4 items from 2013
Maybe it's because white-collar jobs are often the butt of the joke, but we are forgetting too many victims of the downturn
He might be the poet laureate of the squeezed middle. He stands before you in a rumpled suit and a hangdog face, singing of mortgage payments, outsourcing and the threat of redundancy. He is the bard of the Great Recession, a troubadour of the downturn that crashed in on us in 2008 but which had, in truth, been coming for decades.
His name is Ethan Lipton and he is a New York playwright, songwriter and performer whose show No Place to Go is about to conclude its London run. It's an unusual evening in a small, intimate theatre: just Lipton and three musicians telling the story, through song and monologue, of a man whose office is about to be relocated far, far away, taking his job with it. With »
- Jonathan Freedland
Andrew Reynolds is a writer at Kasterborous Doctor Who News and Reviews - All the latest Doctor Who news and reviews with our weekly podKast, features and interviews, and a long-running forum.
The post Would Tennant Have Made a Better Perrin? appeared first on Kasterborous Doctor Who News and Reviews. »
- Andrew Reynolds
Unfunny slapstick, tired old rants and few well-telegraphed knob gags – Ben Elton hits a new low with his latest sitcom
Watch The Wright Way on iPlayer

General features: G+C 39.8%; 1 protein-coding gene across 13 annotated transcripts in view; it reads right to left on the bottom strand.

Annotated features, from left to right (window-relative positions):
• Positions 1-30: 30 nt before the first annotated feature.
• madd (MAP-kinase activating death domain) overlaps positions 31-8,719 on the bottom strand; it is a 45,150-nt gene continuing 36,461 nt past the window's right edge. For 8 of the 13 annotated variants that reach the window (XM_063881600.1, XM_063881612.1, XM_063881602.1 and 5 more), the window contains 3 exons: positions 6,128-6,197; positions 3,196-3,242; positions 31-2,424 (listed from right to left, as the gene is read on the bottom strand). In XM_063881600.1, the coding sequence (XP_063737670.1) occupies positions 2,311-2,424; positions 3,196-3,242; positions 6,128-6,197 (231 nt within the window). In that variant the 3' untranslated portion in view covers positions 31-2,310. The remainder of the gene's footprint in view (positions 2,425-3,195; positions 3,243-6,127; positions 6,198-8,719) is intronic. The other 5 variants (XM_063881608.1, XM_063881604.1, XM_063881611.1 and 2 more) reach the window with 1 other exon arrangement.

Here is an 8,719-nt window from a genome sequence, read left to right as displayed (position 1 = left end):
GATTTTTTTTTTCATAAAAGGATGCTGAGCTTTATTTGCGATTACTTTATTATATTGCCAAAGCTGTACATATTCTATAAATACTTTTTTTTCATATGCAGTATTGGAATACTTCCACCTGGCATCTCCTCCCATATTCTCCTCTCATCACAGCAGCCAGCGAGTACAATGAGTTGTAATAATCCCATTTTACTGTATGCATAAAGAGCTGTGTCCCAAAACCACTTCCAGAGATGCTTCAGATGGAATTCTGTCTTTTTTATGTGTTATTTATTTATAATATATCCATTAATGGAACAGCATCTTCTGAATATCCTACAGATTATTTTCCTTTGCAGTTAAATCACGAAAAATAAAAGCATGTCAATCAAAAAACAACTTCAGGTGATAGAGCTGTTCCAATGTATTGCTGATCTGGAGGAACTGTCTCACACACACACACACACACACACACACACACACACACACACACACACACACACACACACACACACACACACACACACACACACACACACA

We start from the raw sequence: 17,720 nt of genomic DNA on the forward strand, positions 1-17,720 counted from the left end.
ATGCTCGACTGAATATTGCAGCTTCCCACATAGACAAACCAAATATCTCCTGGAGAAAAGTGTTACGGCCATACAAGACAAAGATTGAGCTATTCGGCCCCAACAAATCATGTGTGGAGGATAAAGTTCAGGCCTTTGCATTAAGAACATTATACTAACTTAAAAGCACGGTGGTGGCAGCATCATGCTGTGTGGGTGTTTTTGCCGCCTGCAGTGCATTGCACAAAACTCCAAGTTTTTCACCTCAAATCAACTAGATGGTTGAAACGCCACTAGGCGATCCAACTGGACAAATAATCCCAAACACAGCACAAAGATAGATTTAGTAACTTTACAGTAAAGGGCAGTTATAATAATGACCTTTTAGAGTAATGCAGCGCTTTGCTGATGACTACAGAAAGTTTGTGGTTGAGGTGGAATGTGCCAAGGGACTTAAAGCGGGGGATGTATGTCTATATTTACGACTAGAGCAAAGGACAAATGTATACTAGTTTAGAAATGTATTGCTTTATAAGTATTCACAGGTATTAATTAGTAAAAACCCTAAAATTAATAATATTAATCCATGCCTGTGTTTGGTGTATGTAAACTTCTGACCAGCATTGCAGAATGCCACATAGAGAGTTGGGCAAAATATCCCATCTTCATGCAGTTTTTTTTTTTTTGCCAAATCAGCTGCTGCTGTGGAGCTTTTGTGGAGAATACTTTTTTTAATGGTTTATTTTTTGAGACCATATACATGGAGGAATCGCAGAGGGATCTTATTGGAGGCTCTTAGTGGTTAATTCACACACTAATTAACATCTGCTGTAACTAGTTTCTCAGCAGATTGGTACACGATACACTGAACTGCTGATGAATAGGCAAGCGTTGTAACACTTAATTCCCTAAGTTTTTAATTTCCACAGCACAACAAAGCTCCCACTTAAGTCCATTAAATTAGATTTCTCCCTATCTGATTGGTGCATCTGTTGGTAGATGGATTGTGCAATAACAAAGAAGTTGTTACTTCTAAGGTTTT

Watch Edward VIII's Murderous Mistress on 4oD
Watch Keeping Britain Alive: A Day in the NHS on iPlayer
"Don't get me started," said Gerald, Baselricky town council's health and safety officer, on a couple of occasions during the first episode of Ben Elton's new sitcom The Wright Way (BBC1). If only Elton had listened to Gerald, everyone would have been a great deal happier. Lame doesn't begin to describe this car-crash of a comedy that involved actors standing around awkwardly doing their best at damage limitation. There was no point in them even trying to make the script convincing.
Several well-telegraphed knob gags; a slapstick routine involving taps that wasn't funny the first time, never mind the second; "comedy" lesbians; a litany of »
- John Crace
Death comes knocking on the doorway as both Don and Roger contemplate "the jumping off point", while Betty undergoes a transformation in her hunt for a lost soul
Spoiler Alert: This blog is for those who are watching season six of Mad Men. Don't read on if you haven't seen episodes one and two
Catch up with Paul MacInnes's previous episode blogs here
Episode one and two: The Doorway
"One day I'll be the man who can't sleep and talks to strangers" - Pfc Dinkins
There will be sleeping enough in the grave, Ben Franklin once wrote, so maybe we should take Don Draper's insomnia as a good sign. For all the intimations of mortality in the first two episodes of this fresh new season – the sudden heart attack, the sound of the ocean, the memorial-side puking, the coffin-like repose – no one wants Don to die. (Well, apart from Pete Campbell, »
- Paul MacInnes
4 items from 2013
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